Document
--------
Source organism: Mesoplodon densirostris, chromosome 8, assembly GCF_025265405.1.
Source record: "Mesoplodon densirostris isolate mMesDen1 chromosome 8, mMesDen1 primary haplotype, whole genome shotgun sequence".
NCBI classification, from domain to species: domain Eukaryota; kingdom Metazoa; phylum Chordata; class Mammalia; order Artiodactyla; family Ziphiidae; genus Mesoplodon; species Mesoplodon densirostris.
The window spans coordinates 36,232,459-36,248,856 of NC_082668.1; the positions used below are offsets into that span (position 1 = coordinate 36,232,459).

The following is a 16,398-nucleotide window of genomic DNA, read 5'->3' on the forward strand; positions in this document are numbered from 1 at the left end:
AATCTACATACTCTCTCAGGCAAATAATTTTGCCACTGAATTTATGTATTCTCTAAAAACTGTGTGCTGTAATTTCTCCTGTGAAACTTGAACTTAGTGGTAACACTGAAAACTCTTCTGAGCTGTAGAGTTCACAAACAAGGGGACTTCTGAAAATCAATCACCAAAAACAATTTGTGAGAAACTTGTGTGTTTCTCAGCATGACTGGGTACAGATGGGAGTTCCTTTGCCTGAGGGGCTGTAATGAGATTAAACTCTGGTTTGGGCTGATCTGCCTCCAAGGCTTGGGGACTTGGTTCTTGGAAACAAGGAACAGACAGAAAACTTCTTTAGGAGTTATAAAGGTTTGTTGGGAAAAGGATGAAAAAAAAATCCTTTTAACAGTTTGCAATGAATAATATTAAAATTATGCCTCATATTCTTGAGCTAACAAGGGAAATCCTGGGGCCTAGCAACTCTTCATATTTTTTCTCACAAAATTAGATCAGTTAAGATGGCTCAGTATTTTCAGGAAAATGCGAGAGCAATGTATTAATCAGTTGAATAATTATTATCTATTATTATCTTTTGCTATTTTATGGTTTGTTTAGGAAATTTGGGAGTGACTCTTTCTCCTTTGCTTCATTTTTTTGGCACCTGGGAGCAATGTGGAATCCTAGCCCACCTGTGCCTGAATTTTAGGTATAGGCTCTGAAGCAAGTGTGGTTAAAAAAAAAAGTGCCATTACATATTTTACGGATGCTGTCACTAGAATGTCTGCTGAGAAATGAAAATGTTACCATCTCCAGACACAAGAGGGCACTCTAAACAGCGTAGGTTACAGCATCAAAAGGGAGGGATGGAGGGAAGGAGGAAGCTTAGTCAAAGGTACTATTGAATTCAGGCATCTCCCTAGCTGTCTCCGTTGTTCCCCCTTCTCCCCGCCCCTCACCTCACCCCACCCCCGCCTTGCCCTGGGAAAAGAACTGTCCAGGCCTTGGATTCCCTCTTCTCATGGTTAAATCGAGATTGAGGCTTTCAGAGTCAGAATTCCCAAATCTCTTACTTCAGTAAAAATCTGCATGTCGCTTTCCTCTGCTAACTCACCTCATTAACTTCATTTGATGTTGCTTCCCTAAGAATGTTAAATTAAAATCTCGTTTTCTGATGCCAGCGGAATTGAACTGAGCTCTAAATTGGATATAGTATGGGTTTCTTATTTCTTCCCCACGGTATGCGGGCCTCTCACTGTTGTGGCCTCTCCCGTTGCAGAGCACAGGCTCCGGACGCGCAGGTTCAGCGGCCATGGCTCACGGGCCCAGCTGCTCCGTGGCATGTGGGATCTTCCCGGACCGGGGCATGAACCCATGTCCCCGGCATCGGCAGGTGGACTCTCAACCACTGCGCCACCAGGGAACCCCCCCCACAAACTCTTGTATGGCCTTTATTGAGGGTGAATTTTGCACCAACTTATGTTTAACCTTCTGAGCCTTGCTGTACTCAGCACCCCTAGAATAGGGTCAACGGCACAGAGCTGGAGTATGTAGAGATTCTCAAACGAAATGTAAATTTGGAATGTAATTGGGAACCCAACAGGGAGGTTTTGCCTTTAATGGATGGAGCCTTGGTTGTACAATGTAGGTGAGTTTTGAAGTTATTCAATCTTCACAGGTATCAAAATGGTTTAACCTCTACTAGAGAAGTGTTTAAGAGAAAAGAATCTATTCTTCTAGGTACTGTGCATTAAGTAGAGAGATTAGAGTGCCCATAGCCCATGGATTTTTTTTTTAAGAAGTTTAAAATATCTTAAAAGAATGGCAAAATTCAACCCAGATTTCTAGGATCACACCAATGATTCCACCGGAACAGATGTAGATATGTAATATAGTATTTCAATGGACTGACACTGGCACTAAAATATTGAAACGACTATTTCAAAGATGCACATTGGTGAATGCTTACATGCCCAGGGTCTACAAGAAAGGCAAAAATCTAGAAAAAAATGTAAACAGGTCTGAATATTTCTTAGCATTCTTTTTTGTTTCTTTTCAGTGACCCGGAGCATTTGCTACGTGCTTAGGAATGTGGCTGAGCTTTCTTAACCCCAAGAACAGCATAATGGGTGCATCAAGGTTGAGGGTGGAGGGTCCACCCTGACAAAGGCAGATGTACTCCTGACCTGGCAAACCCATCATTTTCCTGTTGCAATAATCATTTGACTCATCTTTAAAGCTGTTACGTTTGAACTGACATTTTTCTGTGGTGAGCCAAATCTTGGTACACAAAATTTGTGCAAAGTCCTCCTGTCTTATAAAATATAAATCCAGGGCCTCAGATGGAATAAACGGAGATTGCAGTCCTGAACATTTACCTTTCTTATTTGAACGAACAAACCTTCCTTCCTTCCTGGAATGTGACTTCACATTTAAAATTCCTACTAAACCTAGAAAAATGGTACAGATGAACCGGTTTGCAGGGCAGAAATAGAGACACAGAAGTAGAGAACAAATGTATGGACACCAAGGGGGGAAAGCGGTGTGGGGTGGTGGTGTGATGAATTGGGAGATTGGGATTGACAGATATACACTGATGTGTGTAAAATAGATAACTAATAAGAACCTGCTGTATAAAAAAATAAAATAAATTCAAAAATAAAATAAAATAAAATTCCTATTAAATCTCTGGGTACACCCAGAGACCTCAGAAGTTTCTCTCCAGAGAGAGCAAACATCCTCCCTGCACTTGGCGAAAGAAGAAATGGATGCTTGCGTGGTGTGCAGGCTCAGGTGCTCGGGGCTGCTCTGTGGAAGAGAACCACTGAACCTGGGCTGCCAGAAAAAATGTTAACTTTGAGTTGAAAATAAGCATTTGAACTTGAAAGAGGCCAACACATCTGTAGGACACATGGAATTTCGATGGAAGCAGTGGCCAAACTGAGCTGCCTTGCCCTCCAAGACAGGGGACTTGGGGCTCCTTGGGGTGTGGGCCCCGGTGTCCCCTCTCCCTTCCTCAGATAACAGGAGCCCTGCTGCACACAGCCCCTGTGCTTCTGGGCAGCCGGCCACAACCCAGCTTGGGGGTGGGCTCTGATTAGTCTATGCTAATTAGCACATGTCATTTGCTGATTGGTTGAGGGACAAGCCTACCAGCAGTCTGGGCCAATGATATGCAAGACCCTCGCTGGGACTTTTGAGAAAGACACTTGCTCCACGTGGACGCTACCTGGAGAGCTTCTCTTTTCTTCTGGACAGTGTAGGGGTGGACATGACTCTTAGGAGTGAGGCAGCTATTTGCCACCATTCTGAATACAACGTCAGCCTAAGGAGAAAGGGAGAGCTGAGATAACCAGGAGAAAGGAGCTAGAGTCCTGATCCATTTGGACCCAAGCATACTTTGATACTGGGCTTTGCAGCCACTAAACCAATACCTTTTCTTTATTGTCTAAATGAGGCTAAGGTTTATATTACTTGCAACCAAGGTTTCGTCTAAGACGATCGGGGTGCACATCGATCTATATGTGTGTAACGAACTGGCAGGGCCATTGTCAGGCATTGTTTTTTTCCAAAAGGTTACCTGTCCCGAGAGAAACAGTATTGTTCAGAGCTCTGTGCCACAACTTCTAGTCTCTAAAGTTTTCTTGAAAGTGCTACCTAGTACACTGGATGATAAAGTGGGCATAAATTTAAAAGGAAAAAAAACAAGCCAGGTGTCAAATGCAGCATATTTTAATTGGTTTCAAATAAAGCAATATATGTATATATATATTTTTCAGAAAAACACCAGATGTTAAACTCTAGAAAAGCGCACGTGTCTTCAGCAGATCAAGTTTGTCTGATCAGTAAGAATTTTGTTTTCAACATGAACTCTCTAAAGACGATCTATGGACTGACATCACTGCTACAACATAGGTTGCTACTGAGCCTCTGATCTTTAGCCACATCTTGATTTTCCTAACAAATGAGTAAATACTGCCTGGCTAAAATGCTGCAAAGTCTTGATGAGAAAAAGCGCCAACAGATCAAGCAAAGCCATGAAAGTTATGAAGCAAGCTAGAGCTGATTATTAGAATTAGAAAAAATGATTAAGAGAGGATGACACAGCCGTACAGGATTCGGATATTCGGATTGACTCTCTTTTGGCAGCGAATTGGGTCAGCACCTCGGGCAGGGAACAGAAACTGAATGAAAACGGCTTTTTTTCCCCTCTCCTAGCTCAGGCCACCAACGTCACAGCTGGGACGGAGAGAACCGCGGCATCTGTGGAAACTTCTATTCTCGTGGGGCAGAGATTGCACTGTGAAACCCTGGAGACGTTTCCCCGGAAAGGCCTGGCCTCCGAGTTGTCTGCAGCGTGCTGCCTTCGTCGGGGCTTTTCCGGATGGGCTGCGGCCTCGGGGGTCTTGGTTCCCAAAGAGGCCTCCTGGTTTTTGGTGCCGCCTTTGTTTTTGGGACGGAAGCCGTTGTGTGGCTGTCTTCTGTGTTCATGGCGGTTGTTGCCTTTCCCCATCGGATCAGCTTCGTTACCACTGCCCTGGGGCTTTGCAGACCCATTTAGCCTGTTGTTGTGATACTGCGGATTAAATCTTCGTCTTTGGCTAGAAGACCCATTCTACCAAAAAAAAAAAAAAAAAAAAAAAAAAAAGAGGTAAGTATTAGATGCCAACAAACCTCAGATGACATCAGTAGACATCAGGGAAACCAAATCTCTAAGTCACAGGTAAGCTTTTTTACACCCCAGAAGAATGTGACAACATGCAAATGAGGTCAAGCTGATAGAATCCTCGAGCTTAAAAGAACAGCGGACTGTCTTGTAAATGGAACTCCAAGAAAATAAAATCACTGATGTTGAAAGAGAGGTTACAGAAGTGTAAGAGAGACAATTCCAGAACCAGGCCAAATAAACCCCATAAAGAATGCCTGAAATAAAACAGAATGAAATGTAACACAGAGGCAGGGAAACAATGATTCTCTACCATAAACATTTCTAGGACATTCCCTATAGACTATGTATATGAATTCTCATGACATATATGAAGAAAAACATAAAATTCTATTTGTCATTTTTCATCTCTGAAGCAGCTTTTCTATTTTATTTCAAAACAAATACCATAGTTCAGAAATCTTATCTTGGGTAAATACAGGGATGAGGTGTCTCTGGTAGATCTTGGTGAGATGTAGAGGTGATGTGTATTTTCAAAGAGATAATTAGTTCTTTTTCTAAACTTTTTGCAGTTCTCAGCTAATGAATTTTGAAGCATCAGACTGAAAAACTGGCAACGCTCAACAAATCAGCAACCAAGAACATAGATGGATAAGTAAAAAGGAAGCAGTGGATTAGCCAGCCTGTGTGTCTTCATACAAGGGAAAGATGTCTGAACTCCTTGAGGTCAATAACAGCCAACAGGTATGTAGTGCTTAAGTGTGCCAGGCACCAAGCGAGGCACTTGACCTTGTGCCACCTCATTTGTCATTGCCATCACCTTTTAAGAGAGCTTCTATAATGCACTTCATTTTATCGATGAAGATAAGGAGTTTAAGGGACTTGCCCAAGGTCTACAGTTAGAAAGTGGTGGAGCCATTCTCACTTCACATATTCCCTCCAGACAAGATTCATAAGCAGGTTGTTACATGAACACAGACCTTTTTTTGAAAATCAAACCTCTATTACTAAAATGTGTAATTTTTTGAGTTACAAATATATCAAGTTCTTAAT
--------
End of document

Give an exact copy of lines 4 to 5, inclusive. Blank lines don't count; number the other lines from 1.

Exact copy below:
The window spans coordinates 36,232,459-36,248,856 of NC_082668.1; the positions used below are offsets into that span (position 1 = coordinate 36,232,459).

The following is a 16,398-nucleotide window of genomic DNA, read 5'->3' on the forward strand; positions in this document are numbered from 1 at the left end: